The question of how to handle a break up depends on a number of factors, and the only thing they have in common is that no matter which option you choose, you'll still be in pain. Intellectually, you know that such feelings are normal. You've severed (or someone else has severed) an important component of your life, and the resulting sense of loss and emptiness no doubt seems overwhelming. You are not alone, although it may appear that way.
Although it might seem like cold comfort, try to understand that this sensation is temporary. You will heal in time. Perhaps not today, and perhaps not tomorrow, but you will heal. Just as you don't (usually) fall in love on a dime, you can't claw your way out of its depths on a moment's notice, either.
But while there is unfortunately no quick cure for a broken heart, the temptation to self-medicate may be strong. An over-indulgence in alcohol, poor food choices, or a rebound relationship -- any of these may seem like a tempting option, but none of them will solve the underlying problem. Instead, consider the following coping strategies:
How to Handle a Break Up with Minimal Emotional Turmoil
1. Purge your home of painful reminders of the past. Regardless of whether you shared your house or apartment with your ex, or if you merely dated, there are probably some mementos of him or her lying around: a hairbrush tossed inside the nightstand drawer, a favorite CD left on top of the stereo, a special photograph lovingly displayed on your desk. If the items belong to you, pack them into a box and put them in your closet for a while. If they belong to the other person, go ahead and put them in a box, but try to find a mutual friend who will deliver the box for you. Consider redecorating -- change the sheets, the curtains, or simply rearrange the furniture. Anything to make your living space into something new, something which has less tangible reminders of the past.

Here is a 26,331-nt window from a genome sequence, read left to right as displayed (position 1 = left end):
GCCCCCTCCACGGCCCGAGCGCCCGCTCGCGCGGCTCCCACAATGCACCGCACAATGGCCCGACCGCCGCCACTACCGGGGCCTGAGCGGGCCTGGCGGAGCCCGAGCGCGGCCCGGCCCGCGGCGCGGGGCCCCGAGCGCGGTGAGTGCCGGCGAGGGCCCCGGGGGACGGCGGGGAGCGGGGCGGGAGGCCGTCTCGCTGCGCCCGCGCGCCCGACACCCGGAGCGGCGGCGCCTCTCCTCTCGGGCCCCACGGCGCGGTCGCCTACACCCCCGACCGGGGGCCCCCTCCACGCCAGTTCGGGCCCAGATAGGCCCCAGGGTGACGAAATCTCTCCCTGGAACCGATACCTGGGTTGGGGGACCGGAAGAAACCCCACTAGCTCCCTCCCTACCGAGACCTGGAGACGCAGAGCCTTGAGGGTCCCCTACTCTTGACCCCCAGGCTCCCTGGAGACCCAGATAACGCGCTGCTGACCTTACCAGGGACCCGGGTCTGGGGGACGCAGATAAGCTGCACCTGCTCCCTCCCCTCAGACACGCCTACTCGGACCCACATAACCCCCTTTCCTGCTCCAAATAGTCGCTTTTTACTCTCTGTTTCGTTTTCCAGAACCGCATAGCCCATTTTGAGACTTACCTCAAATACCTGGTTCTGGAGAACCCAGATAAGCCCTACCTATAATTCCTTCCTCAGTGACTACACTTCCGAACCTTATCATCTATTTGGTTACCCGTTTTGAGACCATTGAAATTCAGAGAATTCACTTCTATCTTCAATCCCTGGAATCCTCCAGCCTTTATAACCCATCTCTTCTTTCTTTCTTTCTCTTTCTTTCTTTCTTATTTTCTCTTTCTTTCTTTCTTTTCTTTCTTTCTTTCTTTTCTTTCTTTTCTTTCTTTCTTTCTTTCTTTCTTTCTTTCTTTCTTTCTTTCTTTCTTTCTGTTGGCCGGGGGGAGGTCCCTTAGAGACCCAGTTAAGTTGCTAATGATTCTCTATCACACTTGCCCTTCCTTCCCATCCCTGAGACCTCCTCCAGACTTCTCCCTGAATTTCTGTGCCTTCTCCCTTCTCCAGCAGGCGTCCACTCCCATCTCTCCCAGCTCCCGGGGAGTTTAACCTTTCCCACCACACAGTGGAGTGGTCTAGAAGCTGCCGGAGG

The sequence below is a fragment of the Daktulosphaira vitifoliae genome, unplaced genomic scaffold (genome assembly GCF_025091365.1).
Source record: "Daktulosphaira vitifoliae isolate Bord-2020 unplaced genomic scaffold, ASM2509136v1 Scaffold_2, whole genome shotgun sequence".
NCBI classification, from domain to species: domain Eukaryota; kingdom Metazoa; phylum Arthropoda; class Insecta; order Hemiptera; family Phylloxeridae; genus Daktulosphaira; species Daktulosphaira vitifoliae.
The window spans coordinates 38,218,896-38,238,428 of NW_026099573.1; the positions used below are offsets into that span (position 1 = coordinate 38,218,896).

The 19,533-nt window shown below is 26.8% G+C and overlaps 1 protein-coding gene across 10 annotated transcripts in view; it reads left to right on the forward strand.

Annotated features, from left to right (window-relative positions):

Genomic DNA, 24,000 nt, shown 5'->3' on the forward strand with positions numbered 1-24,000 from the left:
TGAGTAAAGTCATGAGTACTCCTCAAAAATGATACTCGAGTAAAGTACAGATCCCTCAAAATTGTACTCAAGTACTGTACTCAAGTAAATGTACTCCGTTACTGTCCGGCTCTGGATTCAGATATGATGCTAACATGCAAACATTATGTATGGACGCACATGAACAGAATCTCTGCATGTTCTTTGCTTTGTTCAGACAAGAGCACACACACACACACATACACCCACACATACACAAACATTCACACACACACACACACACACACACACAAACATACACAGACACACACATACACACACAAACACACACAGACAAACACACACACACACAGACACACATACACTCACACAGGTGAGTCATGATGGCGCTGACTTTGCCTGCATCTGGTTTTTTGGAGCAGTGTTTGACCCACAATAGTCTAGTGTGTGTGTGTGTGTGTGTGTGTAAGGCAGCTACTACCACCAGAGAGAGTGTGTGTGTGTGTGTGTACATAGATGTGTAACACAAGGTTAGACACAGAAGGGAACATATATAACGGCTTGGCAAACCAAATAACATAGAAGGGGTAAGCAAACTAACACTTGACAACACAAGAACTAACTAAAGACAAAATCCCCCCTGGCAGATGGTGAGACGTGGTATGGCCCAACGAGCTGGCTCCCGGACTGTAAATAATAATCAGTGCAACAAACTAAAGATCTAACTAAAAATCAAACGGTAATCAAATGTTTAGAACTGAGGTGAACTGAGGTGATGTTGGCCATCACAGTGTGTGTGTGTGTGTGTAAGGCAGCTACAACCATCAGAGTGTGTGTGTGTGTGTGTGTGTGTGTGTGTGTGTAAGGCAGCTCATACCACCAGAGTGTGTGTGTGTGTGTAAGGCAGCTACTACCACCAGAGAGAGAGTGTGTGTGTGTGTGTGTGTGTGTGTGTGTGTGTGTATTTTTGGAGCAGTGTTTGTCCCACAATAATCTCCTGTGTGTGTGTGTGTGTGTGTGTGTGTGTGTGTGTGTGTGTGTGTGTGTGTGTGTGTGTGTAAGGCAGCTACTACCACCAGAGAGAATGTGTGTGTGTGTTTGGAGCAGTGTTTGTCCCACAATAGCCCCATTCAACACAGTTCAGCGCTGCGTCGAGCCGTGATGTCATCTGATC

2. Don't call the person. Often, it's less painful (in the long run) to make a clean break from a relationship. If you've ever had a scab that took forever to heal because you kept picking at it, you'll understand the logic. Calling the person and begging him or her to take you back, or insisting that you can "be friends" and do things socially together, may seem less cruel; you may think a "friends only" relationship is better than no relationship at all. But if the two of you aren't on the same page (and you won't be, or else you wouldn't have broken up in the first place), then at least one of you will be uncomfortable.
3. Take some time for yourself. Make the loss of your relationship into an opportunity to find out more about you. Read a book, take a trip, reconnect with all the friends you've neglected for far too long, or sign up for a class in something completely frivolous! Do something that takes you out of your usual groove. Place yourself in new situations, surrounded by new people. You might make some amazing new friends.
But most importantly:
4. Don't seek a permanent solution to a temporary heartache. Sadness and depression are normal in a situation like this. Suicidal thoughts or unending despair are not. If the unhappiness becomes too much for you to bear, seek professional help right away.